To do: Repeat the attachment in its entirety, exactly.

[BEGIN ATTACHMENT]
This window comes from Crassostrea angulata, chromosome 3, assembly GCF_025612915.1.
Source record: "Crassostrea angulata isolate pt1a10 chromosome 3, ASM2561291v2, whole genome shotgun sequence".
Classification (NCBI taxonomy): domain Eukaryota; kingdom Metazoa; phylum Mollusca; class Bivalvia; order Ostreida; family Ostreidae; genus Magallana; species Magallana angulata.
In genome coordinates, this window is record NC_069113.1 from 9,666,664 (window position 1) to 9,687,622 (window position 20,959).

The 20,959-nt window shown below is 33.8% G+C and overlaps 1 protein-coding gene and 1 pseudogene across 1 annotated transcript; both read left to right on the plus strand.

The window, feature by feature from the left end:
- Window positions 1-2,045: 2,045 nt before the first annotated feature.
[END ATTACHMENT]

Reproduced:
This window comes from Crassostrea angulata, chromosome 3, assembly GCF_025612915.1.
Source record: "Crassostrea angulata isolate pt1a10 chromosome 3, ASM2561291v2, whole genome shotgun sequence".
Classification (NCBI taxonomy): domain Eukaryota; kingdom Metazoa; phylum Mollusca; class Bivalvia; order Ostreida; family Ostreidae; genus Magallana; species Magallana angulata.
In genome coordinates, this window is record NC_069113.1 from 9,666,664 (window position 1) to 9,687,622 (window position 20,959).

The 20,959-nt window shown below is 33.8% G+C and overlaps 1 protein-coding gene and 1 pseudogene across 1 annotated transcript; both read left to right on the plus strand.

The window, feature by feature from the left end:
- Window positions 1-2,045: 2,045 nt before the first annotated feature.